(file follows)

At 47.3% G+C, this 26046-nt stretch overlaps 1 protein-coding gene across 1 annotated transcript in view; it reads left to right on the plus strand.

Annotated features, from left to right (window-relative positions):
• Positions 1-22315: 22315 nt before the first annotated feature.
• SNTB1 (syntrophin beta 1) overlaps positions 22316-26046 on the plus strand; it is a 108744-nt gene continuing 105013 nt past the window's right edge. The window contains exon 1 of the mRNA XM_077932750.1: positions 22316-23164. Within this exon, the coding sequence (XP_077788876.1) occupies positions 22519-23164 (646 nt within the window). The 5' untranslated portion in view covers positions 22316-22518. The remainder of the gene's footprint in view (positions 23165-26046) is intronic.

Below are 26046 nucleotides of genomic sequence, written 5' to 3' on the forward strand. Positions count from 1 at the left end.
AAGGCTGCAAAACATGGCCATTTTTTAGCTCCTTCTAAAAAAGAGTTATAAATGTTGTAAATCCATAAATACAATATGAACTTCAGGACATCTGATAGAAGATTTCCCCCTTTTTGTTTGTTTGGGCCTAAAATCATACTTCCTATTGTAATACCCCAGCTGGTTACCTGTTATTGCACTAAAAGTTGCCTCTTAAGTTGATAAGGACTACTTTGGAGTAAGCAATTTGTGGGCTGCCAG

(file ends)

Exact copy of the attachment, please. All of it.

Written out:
At 47.3% G+C, this 26046-nt stretch overlaps 1 protein-coding gene across 1 annotated transcript in view; it reads left to right on the plus strand.

Annotated features, from left to right (window-relative positions):
• Positions 1-22315: 22315 nt before the first annotated feature.
• SNTB1 (syntrophin beta 1) overlaps positions 22316-26046 on the plus strand; it is a 108744-nt gene continuing 105013 nt past the window's right edge. The window contains exon 1 of the mRNA XM_077932750.1: positions 22316-23164. Within this exon, the coding sequence (XP_077788876.1) occupies positions 22519-23164 (646 nt within the window). The 5' untranslated portion in view covers positions 22316-22518. The remainder of the gene's footprint in view (positions 23165-26046) is intronic.

Below are 26046 nucleotides of genomic sequence, written 5' to 3' on the forward strand. Positions count from 1 at the left end.
AAGGCTGCAAAACATGGCCATTTTTTAGCTCCTTCTAAAAAAGAGTTATAAATGTTGTAAATCCATAAATACAATATGAACTTCAGGACATCTGATAGAAGATTTCCCCCTTTTTGTTTGTTTGGGCCTAAAATCATACTTCCTATTGTAATACCCCAGCTGGTTACCTGTTATTGCACTAAAAGTTGCCTCTTAAGTTGATAAGGACTACTTTGGAGTAAGCAATTTGTGGGCTGCCAG